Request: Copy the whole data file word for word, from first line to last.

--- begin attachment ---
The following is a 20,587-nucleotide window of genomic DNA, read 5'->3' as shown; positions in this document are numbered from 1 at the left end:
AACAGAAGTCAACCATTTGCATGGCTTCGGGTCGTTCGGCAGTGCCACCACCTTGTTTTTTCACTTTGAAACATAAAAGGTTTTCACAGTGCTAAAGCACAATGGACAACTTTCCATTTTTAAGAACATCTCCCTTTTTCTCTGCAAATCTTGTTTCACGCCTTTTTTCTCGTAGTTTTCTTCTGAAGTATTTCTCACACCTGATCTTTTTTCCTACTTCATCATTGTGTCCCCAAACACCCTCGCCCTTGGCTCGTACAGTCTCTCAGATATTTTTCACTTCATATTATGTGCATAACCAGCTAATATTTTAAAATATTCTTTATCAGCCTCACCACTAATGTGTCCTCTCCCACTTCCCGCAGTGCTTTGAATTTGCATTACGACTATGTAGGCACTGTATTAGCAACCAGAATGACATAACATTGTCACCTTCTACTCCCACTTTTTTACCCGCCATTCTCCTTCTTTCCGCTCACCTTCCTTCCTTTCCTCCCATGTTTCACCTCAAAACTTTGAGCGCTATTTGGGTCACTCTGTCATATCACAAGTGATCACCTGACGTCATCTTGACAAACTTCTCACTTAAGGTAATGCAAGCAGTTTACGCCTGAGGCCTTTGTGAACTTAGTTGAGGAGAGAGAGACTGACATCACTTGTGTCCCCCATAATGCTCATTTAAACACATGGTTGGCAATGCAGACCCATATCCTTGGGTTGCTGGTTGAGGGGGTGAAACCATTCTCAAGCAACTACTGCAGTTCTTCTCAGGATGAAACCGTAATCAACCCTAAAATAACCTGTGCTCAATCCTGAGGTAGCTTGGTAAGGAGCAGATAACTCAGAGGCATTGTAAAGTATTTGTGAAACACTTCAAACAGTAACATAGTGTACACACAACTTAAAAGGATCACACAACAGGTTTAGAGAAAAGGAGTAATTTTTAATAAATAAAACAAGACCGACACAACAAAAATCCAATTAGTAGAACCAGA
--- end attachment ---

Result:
The following is a 20,587-nucleotide window of genomic DNA, read 5'->3' as shown; positions in this document are numbered from 1 at the left end:
AACAGAAGTCAACCATTTGCATGGCTTCGGGTCGTTCGGCAGTGCCACCACCTTGTTTTTTCACTTTGAAACATAAAAGGTTTTCACAGTGCTAAAGCACAATGGACAACTTTCCATTTTTAAGAACATCTCCCTTTTTCTCTGCAAATCTTGTTTCACGCCTTTTTTCTCGTAGTTTTCTTCTGAAGTATTTCTCACACCTGATCTTTTTTCCTACTTCATCATTGTGTCCCCAAACACCCTCGCCCTTGGCTCGTACAGTCTCTCAGATATTTTTCACTTCATATTATGTGCATAACCAGCTAATATTTTAAAATATTCTTTATCAGCCTCACCACTAATGTGTCCTCTCCCACTTCCCGCAGTGCTTTGAATTTGCATTACGACTATGTAGGCACTGTATTAGCAACCAGAATGACATAACATTGTCACCTTCTACTCCCACTTTTTTACCCGCCATTCTCCTTCTTTCCGCTCACCTTCCTTCCTTTCCTCCCATGTTTCACCTCAAAACTTTGAGCGCTATTTGGGTCACTCTGTCATATCACAAGTGATCACCTGACGTCATCTTGACAAACTTCTCACTTAAGGTAATGCAAGCAGTTTACGCCTGAGGCCTTTGTGAACTTAGTTGAGGAGAGAGAGACTGACATCACTTGTGTCCCCCATAATGCTCATTTAAACACATGGTTGGCAATGCAGACCCATATCCTTGGGTTGCTGGTTGAGGGGGTGAAACCATTCTCAAGCAACTACTGCAGTTCTTCTCAGGATGAAACCGTAATCAACCCTAAAATAACCTGTGCTCAATCCTGAGGTAGCTTGGTAAGGAGCAGATAACTCAGAGGCATTGTAAAGTATTTGTGAAACACTTCAAACAGTAACATAGTGTACACACAACTTAAAAGGATCACACAACAGGTTTAGAGAAAAGGAGTAATTTTTAATAAATAAAACAAGACCGACACAACAAAAATCCAATTAGTAGAACCAGA